The authors write: It is believed that Sirt3 does not play a role in embryonic development, but rather it fine tunes the activity of mitochondrial substrates by lysine deacetylation to protect cells from stress… To the best of our knowledge, this is the first report describing a pharmacological activator of Sirt3.

 

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Low doses of imatinib can stimulate innate immunity

Low doses of the anti-cancer drug imatinib can spur the bone marrow to produce more innate immune cells to fight against bacterial infections, Emory and Winship Cancer Institute researchers have found.

The results were published this week in the journal PLOS Pathogens.

The findings suggest imatinib, known commercially as Gleevec, or related drugs could help doctors treat a wide variety of infections, including those that are resistant to antibiotics, or in patients who have weakened immune systems. The research was performed in mice and on human bone marrow cells in vitro, but provides information on how to dose imatinib for new clinical applications.

“We think that low doses of imatinib are mimicking ‘emergency hematopoiesis,’ a normal early response to infection,” says senior author Daniel Kalman, PhD, associate professor of pathology and laboratory medicine at Emory University School of Medicine.

Imatinib, is an example of a “targeted therapy” against certain types of cancer. It blocks tyrosine kinase enzymes, which are dysregulated in cancers such as chronic myelogenous leukemia and gastrointestinal stromal tumors.

Imatinib also inhibits normal forms of these enzymes that are found in healthy cells. Several pathogens – both bacteria and viruses – exploit these enzymes as they transit into, through, or out of human cells. Researchers have previously found that imatinib or related drugs can inhibit infection of cells by pathogens that are very different from each other, including tuberculosis bacteria and Ebola virus. Read more

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Who regulates the regulators? Drosha

MicroRNAs have emerged as important master regulators in cells, since each one can shut down several target genes. Riding on top of the master regulators is Drosha, the RNA-cutting enzyme that initiates microRNA processing in the nucleus. Drosha and its relative Dicer have been attracting attention in cancer biology, because they are thought to be behind a phenomenon where cancerous cells can “infect” their healthy neighbors via tiny membrane-clothed packets called exosomes.

At Emory, pharmacologist Zixu Mao and colleagues recently published in Molecular Cell their findings that Drosha is regulated by stress (experimentally: heat or peroxide) through p38 MAP kinase.

Although we mention relevance to cancer above, this is one of those basic cell biology findings that may have applicability to several areas of medicine. Alterations in miRNA processing have been linked to neurodegenerative disease (Fragile X-associated tremor/ataxia syndrome, for one example). MicroRNA-packed exosomes are also being studied by biomedical engineers as potential therapeutic tools in regenerative medicine, so knowing what cellular stress does to miRNA production could be useful. Read more

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BAI1: a very multifunctional protein

Everything is connected, especially in the brain. A protein called BAI1 involved in limiting the growth of brain tumors is also critical for spatial learning and memory, researchers have discovered.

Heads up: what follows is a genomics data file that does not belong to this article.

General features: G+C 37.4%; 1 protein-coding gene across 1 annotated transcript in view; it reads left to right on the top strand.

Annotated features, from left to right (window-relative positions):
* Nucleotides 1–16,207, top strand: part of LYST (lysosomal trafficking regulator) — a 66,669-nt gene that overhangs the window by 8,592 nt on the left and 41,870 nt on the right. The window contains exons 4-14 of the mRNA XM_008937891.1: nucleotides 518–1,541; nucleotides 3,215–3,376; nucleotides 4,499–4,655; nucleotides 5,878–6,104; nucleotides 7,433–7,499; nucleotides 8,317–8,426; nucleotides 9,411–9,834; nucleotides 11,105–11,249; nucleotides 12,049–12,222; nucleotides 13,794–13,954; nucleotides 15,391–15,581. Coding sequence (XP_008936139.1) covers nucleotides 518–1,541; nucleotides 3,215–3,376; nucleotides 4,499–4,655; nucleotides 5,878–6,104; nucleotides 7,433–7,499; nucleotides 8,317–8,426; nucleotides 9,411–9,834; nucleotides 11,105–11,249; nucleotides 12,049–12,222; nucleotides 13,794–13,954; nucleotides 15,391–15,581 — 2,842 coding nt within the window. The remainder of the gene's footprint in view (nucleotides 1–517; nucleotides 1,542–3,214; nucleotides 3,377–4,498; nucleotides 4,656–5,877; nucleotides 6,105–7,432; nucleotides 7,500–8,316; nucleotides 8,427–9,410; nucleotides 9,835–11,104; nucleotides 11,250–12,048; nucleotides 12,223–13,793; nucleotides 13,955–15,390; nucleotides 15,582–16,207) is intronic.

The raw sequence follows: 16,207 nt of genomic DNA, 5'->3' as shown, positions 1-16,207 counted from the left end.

Mice missing BAI1 have trouble learning and remembering where they have been. Because of the loss of BAI1, their neurons have changes in how they respond to electrical stimulation, and subtle alterations in parts of the cell needed for information processing.

The findings may have implications for developing treatments for neurological diseases, because BAI1 is part of a protein regulatory network neuroscientists think is connected with autism spectrum disorders.

The results were published online March 9 in Journal of Clinical Investigation.

Erwin Van Meir, PhD, and his colleagues at Winship Cancer Institute of Emory University have been studying BAI1 (brain-specific angiogenesis inhibitor 1) for several years. Part of the BAI1 protein can stop the growth of new blood vessels, which growing cancers need. Normally highly active in the brain, the BAI1 gene is lost or silenced in brain tumors, suggesting that it acts as a tumor suppressor.

The researchers were surprised to find that the brains of mice lacking the BAI1 gene looked normal anatomically. They didn’t develop tumors any faster than normal, and they didn’t have any alterations in their blood vessels, which the researchers had anticipated based on BAI1’s role in regulating blood vessel growth. What they did have was problems with spatial memory.

Read more

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Explainer: oncolytic viruses

A recent publication from Bill Kaiser’s and Ed Mocarski’s labs in Cell Host & Microbe touches on a concept that needs explaining: oncolytic viruses.

Viruses have been subverting the machinery of healthy cells for millions of years, and many viruses tend to infect particular tissues or cell types. So they are a natural starting point for researchers to engineer oncolytic viruses, which preferentially infect and kill cancer cells.

Several oncolytic viruses have progressed to advanced clinical trials. Amgen’s “T-Vec”, a modified herpes simplex virus, could be the first to be approved by the FDA this year based on its efficacy against metastatic melanoma.  Read more

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Nox4 inhibitor expands its reach to A-T

Emory dermatologist Jack Arbiser has been investigating (and recently patented) inhibitors of the enzyme Nox4 as potential anti-cancer drugs.

Nox4 has emerged as a potential therapeutic target in ataxia-telangiectasia, a rare multifaceted genetic disorder that leads to neurological problems, a weakened immune system and an increased risk of cancer. Ataxia-telangiectasia (or A-T) is caused by a defect in ATM, a sensor responsible for managing cells’ responses to DNA damage and other kinds of stress.

In a February PNAS paper, researchers at the National Cancer Institute led by William Bonner report that a Nox4 inhibitor can dial back oxidative stress and DNA damage in ataxia-telangiectasia cells, and can reduce cancer rates in a mouse model of the disease. Nox4 was activated in cells and tissue samples obtained from A-T patients.

The Nox4 inhibitor the NCI team used, fulvene-5, was originally identified by Arbiser in a 2009 Journal of Clinical Investigation paper as a possible treatment for hemangiomas, a common tumor in infants that emerges from blood vessels.

David Lambeth, an expert on the NADPH oxidase family of enzymes, and his team recently described Nox4 as an “hydrogen peroxide-generating oxygen sensor.”